So far, I have found very few applications that refuse to run with Windows 7. There are a couple, including the ZoneAlarm firewall, but most of the personal productivity apps have run quite well to this point. I suspect there will be a flood of new application versions that take advantage of the updated user interface presented by Windows 7, but those are upgrades, rather than patches to allow basic functionality.
Verdict: We're a long way from Vista. The compatibility points go to Windows 7.
Built-in apps and utilities
Apple made significant improvements to Mail, Address Book, and iCal in Snow Leopard, bringing Exchange 2007 compatibility to these built-in apps. When you add the functions of iLife ($79), many of the basic communication and media production tasks most consumers (and many business users) will need to accomplish can be handled without spending a whole lot extra on application software.
Microsoft has taken the opposite approach, stripping Mail, Movie Maker, and other basic application software out of Windows 7. This succeeds in making the footprint smaller for users who don’t want or need these functions. If you do need them, Microsoft has made Windows Live versions of Mail, Movie Maker, Writer (for blogging), and other applications available for free download. The new Live apps seem quite good, but obtaining them requires another step for users to go through.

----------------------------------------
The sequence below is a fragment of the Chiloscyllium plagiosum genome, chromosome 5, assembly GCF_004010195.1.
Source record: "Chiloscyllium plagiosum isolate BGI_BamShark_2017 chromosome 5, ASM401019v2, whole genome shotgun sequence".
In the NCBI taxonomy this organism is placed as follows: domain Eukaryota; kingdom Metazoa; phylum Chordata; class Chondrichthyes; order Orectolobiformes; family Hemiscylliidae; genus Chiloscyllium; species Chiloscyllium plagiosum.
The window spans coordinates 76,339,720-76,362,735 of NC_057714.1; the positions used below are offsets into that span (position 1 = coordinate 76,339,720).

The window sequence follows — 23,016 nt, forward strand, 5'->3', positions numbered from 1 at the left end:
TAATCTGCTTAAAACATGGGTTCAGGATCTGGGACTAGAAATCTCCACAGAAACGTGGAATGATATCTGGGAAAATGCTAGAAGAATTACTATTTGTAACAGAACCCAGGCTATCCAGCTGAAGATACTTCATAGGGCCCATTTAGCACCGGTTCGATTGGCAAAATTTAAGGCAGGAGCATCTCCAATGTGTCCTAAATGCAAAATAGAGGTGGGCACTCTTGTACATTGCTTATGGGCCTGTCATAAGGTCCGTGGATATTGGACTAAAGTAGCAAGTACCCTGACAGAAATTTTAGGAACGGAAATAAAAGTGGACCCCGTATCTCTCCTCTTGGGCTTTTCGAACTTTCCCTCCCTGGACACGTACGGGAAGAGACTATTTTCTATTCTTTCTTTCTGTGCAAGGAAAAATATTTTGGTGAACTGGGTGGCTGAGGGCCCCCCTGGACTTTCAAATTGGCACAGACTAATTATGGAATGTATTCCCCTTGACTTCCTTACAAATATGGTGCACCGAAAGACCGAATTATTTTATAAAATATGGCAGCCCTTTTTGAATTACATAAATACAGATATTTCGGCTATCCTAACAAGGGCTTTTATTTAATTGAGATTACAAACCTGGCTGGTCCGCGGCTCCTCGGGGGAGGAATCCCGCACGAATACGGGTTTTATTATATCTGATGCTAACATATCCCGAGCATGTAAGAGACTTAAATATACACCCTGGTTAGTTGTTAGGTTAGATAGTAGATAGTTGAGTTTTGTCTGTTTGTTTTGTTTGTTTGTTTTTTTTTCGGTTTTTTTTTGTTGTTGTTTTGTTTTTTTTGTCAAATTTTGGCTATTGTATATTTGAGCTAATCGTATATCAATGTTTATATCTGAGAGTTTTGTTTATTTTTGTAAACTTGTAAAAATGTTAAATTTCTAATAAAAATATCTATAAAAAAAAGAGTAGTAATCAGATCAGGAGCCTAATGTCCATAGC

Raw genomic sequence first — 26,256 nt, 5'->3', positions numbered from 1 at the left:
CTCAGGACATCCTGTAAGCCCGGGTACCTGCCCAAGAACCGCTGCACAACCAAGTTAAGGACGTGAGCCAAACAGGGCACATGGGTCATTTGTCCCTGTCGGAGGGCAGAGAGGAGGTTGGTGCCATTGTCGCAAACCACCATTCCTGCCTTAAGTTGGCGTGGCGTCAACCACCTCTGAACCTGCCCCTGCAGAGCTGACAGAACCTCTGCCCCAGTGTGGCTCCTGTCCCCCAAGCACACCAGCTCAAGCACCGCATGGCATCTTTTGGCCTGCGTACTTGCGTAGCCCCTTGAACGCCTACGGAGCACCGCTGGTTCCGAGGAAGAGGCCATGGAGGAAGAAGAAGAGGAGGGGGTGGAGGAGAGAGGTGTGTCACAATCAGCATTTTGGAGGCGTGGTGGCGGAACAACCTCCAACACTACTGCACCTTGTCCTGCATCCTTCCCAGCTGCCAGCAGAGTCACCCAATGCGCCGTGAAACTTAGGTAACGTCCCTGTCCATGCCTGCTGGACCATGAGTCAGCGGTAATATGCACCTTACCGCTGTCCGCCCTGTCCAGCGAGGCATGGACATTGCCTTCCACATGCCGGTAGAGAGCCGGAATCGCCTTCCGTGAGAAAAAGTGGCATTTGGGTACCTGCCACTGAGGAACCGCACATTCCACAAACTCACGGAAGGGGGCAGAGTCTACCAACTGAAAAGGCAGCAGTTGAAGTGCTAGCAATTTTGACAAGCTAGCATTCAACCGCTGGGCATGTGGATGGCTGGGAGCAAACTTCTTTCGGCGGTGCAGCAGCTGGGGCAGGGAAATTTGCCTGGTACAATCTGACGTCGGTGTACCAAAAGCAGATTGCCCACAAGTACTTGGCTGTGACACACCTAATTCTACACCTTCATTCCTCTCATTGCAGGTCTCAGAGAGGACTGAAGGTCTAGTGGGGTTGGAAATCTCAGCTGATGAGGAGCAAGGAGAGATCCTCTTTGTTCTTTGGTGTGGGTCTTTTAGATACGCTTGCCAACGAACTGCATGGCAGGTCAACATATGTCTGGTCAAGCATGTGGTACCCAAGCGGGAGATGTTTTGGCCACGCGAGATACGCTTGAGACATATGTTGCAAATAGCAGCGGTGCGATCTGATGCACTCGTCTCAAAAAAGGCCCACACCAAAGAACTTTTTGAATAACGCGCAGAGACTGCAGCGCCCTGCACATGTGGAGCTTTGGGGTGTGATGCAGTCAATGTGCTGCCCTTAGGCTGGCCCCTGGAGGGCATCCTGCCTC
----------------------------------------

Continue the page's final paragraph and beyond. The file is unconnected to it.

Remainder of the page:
Here's another small, but telling, issue with the basic applications from each company. While the Mac's Mail has been improved to work with Exchange Server 2007 out of the box, Windows Live Mail requires that the Exchange Server use the IMAP 4 protocol (rather than the native Exchange protocols) to delver mail. I’m not sure why this is so, but if you want to have Exchange functionality without buying additional software, then the Mac is the better answer. Go figure.
There are, of course, some additional apps and functions that are common to both operating systems. Each comes with its own browser, Internet Explorer 8 for Windows 7 and Safari 4 for Snow Leopard. Each is much improved over previous editions, and each is a modern, tabbed, fully functional Web browser. IE8 has far more add-in programs available than Safari 4. Whether you consider this a good or bad thing depends heavily on your philosophy of the Web browser. Me? I use Firefox as my principal browser on both platforms.
File sharing on local networks is relatively straightforward on both systems, with each even finding the other on its list of available computers. It’s worth noting that both the Mac and Windows 7 have file sharing and local network features that become much richer and easier to use if they’re part of a homogenous network -- if all the computers on the network are either Macs or Windows 7 machines. When traveling outside my local network I found Snow Leopard to be the easier system to use when finding and making connections to other networks. Windows 7 is much better than Vista at making wireless network connections, but it still wanted to put too many networks in the “unknown” category and hang on to public settings even after I came back to my office network. It’s much better than it was, but Snow Leopard still requires much less user involvement for most situations.
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